1/144 plastic kit from Kovozavody Prostejov, to build a nice Lavockin LA-5FN, with decals for the USSR Air Force.
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|Decals||Czech and USSR air forces|
|Attention||Do not include paint or glue ( sold separately )|
|Content||Plastic kit | Decals | Instructions|
The Lavochkin La-5 was a Soviet fighter aircraft of World War II. It was a development and refinement of the LaGG-3 and was one of the Soviet Air Force's most capable types of warplane.
The La-5's heritage began even before the outbreak of war, with the LaGG-1, a promising yet underpowered aircraft. The LaGG-3 was a modification of that design that attempted to correct this by both lightening the airframe and fitting a more powerful engine. Nevertheless, this was not enough, and the lack of power remained a significant problem.
In early 1942, two of the LaGG-1 and -3's designers, Semyon Lavochkin and Vladimir Gorbunov, attempted to correct this deficiency by experimentally fitting a LaGG-3 with the more powerful Shvetsov ASh-82 radial engine. Since the LaGG-3 was powered by an inline engine, they accomplished this by grafting on the nose section of a Sukhoi Su-2 (which used this engine). By now, the shortcomings of the LaGG-3 had caused Lavochkin to fall out of Joseph Stalin's favour, and factories previously assigned to LaGG-3 construction had been turned over to building the rival Yakovlev Yak-1 and Yak-7. The design work required to adapt the LaGG-3 to the new engine and still maintain the aircraft's balance was undertaken by Lavochkin in a small hut beside an airfield over the winter of 1941-1942, all completely unofficially.
When the prototype took flight in March, the result was surprisingly pleasing - the fighter finally had a powerplant that allowed it to perform as well in the air as it had been supposed to on paper. After flying, the LaG-5 (the change in name reflecting that one of the original LaGG designers was no longer with the programme), Air Force test pilots declared it superior to the Yak-7, and intensive flight tests began in April.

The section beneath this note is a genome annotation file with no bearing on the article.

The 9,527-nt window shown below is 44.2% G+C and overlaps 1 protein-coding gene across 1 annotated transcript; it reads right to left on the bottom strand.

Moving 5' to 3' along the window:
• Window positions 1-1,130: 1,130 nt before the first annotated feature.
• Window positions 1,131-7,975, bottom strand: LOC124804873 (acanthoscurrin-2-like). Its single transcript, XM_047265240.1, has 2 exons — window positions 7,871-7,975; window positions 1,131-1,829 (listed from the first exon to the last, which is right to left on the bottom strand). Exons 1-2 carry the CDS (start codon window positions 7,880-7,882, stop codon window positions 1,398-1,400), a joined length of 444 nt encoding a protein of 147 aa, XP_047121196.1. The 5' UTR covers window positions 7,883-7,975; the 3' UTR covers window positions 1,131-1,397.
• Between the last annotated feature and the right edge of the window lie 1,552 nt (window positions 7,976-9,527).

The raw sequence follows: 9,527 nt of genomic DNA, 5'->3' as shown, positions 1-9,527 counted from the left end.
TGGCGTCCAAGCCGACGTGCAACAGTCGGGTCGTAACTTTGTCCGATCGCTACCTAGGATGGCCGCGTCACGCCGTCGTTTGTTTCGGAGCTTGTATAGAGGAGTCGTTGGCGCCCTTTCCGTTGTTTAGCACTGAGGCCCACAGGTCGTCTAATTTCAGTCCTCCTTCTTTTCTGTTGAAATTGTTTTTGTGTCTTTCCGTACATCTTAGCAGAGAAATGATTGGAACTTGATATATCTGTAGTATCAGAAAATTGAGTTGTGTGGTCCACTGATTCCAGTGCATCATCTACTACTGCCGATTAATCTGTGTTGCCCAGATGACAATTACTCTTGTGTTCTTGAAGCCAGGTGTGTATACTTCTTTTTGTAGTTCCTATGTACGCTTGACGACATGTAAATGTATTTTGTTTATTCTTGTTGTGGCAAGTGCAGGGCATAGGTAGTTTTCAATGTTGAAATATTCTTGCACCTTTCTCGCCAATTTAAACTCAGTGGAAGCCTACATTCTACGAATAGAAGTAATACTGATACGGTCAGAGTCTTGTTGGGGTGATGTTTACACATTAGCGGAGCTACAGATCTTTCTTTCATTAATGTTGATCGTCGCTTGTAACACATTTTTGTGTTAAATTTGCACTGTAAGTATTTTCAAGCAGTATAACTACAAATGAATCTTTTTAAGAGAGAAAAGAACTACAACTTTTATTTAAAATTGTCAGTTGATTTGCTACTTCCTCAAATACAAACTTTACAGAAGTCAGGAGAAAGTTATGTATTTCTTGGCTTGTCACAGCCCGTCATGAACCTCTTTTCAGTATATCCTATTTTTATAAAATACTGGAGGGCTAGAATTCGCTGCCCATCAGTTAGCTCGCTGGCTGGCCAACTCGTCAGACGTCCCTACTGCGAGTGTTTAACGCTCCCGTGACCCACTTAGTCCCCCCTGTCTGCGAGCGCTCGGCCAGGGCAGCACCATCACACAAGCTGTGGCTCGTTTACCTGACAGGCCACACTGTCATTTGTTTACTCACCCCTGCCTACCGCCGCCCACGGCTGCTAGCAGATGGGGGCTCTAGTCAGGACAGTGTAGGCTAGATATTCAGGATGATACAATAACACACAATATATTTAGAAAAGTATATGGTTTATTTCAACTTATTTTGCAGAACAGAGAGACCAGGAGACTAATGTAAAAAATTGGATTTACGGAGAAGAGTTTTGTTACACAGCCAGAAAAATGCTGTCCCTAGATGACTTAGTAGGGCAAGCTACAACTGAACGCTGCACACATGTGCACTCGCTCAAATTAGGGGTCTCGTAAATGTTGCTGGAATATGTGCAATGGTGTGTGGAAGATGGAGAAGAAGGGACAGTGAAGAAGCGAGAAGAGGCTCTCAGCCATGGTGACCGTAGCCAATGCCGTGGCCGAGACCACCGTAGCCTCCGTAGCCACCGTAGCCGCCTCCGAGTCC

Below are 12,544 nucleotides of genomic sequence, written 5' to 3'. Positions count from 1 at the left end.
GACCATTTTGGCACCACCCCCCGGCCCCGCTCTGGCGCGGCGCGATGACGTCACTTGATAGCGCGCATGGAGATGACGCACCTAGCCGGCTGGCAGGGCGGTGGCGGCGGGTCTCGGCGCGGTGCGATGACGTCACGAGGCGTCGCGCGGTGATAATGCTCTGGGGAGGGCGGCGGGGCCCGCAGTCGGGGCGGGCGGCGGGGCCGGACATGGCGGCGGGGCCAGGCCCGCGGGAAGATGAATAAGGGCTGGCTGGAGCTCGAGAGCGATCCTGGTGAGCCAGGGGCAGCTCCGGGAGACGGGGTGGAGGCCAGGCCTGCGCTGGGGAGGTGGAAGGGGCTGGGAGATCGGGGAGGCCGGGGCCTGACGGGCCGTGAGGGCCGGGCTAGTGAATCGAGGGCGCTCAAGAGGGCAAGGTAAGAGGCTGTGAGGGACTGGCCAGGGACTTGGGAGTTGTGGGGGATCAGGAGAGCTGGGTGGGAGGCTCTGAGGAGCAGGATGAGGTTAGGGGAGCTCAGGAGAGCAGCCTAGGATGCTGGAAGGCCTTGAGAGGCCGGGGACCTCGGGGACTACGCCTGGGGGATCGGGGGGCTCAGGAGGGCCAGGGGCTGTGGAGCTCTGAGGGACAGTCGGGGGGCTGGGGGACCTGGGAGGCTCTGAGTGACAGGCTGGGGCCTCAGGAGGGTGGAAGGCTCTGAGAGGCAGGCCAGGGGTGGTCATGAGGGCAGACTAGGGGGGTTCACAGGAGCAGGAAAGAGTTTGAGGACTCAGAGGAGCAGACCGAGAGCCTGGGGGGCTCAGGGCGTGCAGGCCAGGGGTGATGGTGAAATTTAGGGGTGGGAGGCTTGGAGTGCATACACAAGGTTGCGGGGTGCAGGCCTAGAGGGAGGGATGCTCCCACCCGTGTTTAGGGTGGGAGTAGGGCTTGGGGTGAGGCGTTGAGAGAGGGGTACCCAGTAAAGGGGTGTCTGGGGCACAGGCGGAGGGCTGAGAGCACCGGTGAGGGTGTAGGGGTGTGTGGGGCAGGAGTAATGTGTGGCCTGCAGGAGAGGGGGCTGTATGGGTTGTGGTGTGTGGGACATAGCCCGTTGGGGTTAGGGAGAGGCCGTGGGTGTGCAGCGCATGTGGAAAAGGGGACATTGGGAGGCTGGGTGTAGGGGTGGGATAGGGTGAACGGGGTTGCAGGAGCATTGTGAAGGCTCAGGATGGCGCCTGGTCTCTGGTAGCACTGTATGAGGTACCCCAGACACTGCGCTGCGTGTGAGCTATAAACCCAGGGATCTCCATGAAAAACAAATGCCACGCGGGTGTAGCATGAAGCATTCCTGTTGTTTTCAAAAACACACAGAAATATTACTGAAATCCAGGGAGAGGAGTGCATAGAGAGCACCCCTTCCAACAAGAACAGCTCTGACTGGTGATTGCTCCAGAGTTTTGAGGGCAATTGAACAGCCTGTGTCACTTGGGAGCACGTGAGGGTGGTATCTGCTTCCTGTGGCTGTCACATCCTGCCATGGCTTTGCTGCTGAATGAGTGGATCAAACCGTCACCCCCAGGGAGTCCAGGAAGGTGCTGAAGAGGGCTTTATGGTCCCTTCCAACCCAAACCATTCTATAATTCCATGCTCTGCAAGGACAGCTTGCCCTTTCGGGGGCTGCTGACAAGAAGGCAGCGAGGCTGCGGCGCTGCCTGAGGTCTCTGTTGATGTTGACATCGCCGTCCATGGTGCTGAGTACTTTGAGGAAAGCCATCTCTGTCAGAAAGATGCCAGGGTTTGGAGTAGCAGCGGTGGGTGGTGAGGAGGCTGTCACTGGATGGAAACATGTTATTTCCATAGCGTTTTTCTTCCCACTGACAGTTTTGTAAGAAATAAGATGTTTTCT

By July, Stalin ordered maximum-rate production of the aircraft and the conversion of any incomplete LaGG-3 airframes to the new configuration, now simply known as the La-5. The prototype was put in mass production almost immediately in factories located in Moscow and in the Yaroslav region. Design changes for main production La-5 models included fixed slats to improve all-round performance. While still inferior to the best German fighters, the La-5 proved to be every bit their match closer to the ground. With most of the air combat over the Eastern Front taking place at altitudes of under 5,000 m (16,404 ft), the La-5 was very much in its element.
Further refinement of the aircraft involved cutting down the rear fuselage to give the pilot better visibility, making this version the La-5F. Later, a fuel-injected engine, a different engine air intake and further lightening of the aircraft led to the designation La-5FN that would become the definitive version of the aircraft. A full circle turn took 18–19 seconds. Altogether, 9,920 La-5s of all variants were built, including a number of dedicated trainer versions, designated La-5UTI. Very late La-5FN production models had two 20mm Berezin B-20 cannon installed in the cowling in place of the heavier two 20mm ShVAK (both were capable of a salvo weight of 3.4 kg/s). Further improvements of the aircraft would lead to the Lavochkin La-7.
A number of La-5s continued in the service of Eastern Bloc nations after the end of the war, including Czechoslovakia.
This is a 1/144 plastic kit from Kovozavody Prostejov, to build a nice Lavockin LA-5FN, with decals for the USSR Air Force.
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